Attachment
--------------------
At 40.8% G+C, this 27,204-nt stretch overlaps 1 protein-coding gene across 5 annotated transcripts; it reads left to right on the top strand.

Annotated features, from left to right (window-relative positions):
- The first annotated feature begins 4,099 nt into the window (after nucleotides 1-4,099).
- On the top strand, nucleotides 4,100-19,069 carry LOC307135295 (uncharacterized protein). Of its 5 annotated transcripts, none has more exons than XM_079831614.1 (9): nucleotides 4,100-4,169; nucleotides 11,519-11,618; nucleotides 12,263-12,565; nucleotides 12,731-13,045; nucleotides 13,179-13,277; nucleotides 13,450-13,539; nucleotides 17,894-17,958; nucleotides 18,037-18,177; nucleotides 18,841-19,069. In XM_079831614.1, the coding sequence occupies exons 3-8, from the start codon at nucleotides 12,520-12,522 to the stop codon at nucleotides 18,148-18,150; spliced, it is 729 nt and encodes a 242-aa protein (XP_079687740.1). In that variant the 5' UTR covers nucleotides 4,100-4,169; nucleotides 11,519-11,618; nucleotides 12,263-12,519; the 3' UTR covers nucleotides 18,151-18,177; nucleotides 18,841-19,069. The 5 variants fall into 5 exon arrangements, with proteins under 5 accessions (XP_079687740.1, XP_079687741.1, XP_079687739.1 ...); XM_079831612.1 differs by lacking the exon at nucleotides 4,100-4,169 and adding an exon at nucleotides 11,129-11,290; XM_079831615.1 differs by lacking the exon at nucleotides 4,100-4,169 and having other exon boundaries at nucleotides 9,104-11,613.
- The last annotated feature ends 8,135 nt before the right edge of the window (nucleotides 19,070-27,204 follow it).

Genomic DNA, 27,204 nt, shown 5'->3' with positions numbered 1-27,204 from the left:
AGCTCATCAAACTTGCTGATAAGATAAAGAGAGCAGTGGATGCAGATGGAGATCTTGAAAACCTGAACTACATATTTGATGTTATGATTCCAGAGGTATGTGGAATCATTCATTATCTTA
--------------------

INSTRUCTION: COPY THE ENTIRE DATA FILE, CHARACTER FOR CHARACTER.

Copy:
At 40.8% G+C, this 27,204-nt stretch overlaps 1 protein-coding gene across 5 annotated transcripts; it reads left to right on the top strand.

Annotated features, from left to right (window-relative positions):
- The first annotated feature begins 4,099 nt into the window (after nucleotides 1-4,099).
- On the top strand, nucleotides 4,100-19,069 carry LOC307135295 (uncharacterized protein). Of its 5 annotated transcripts, none has more exons than XM_079831614.1 (9): nucleotides 4,100-4,169; nucleotides 11,519-11,618; nucleotides 12,263-12,565; nucleotides 12,731-13,045; nucleotides 13,179-13,277; nucleotides 13,450-13,539; nucleotides 17,894-17,958; nucleotides 18,037-18,177; nucleotides 18,841-19,069. In XM_079831614.1, the coding sequence occupies exons 3-8, from the start codon at nucleotides 12,520-12,522 to the stop codon at nucleotides 18,148-18,150; spliced, it is 729 nt and encodes a 242-aa protein (XP_079687740.1). In that variant the 5' UTR covers nucleotides 4,100-4,169; nucleotides 11,519-11,618; nucleotides 12,263-12,519; the 3' UTR covers nucleotides 18,151-18,177; nucleotides 18,841-19,069. The 5 variants fall into 5 exon arrangements, with proteins under 5 accessions (XP_079687740.1, XP_079687741.1, XP_079687739.1 ...); XM_079831612.1 differs by lacking the exon at nucleotides 4,100-4,169 and adding an exon at nucleotides 11,129-11,290; XM_079831615.1 differs by lacking the exon at nucleotides 4,100-4,169 and having other exon boundaries at nucleotides 9,104-11,613.
- The last annotated feature ends 8,135 nt before the right edge of the window (nucleotides 19,070-27,204 follow it).

Genomic DNA, 27,204 nt, shown 5'->3' with positions numbered 1-27,204 from the left:
AGCTCATCAAACTTGCTGATAAGATAAAGAGAGCAGTGGATGCAGATGGAGATCTTGAAAACCTGAACTACATATTTGATGTTATGATTCCAGAGGTATGTGGAATCATTCATTATCTTA